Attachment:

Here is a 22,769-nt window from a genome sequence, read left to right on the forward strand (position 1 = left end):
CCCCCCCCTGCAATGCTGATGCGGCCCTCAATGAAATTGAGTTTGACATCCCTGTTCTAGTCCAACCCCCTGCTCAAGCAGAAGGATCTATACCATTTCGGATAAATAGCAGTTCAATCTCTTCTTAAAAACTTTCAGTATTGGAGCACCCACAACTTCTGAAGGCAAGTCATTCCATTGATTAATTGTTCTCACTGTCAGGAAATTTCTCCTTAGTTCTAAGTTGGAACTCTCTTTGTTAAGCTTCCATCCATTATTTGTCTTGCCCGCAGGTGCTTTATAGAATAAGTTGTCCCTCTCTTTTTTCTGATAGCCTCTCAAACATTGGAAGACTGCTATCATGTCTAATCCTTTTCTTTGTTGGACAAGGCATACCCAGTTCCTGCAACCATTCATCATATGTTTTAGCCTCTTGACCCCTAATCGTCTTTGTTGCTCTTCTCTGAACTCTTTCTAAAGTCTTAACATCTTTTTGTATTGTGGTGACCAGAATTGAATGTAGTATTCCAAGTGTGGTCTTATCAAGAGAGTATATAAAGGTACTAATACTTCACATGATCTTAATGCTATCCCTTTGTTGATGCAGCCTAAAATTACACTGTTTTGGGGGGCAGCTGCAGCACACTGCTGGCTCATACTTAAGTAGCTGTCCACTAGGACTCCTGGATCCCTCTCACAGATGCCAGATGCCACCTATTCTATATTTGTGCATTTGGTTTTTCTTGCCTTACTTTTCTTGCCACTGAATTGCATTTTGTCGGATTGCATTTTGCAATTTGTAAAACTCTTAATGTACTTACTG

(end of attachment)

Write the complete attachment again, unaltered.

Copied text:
Here is a 22,769-nt window from a genome sequence, read left to right on the forward strand (position 1 = left end):
CCCCCCCCTGCAATGCTGATGCGGCCCTCAATGAAATTGAGTTTGACATCCCTGTTCTAGTCCAACCCCCTGCTCAAGCAGAAGGATCTATACCATTTCGGATAAATAGCAGTTCAATCTCTTCTTAAAAACTTTCAGTATTGGAGCACCCACAACTTCTGAAGGCAAGTCATTCCATTGATTAATTGTTCTCACTGTCAGGAAATTTCTCCTTAGTTCTAAGTTGGAACTCTCTTTGTTAAGCTTCCATCCATTATTTGTCTTGCCCGCAGGTGCTTTATAGAATAAGTTGTCCCTCTCTTTTTTCTGATAGCCTCTCAAACATTGGAAGACTGCTATCATGTCTAATCCTTTTCTTTGTTGGACAAGGCATACCCAGTTCCTGCAACCATTCATCATATGTTTTAGCCTCTTGACCCCTAATCGTCTTTGTTGCTCTTCTCTGAACTCTTTCTAAAGTCTTAACATCTTTTTGTATTGTGGTGACCAGAATTGAATGTAGTATTCCAAGTGTGGTCTTATCAAGAGAGTATATAAAGGTACTAATACTTCACATGATCTTAATGCTATCCCTTTGTTGATGCAGCCTAAAATTACACTGTTTTGGGGGGCAGCTGCAGCACACTGCTGGCTCATACTTAAGTAGCTGTCCACTAGGACTCCTGGATCCCTCTCACAGATGCCAGATGCCACCTATTCTATATTTGTGCATTTGGTTTTTCTTGCCTTACTTTTCTTGCCACTGAATTGCATTTTGTCGGATTGCATTTTGCAATTTGTAAAACTCTTAATGTACTTACTG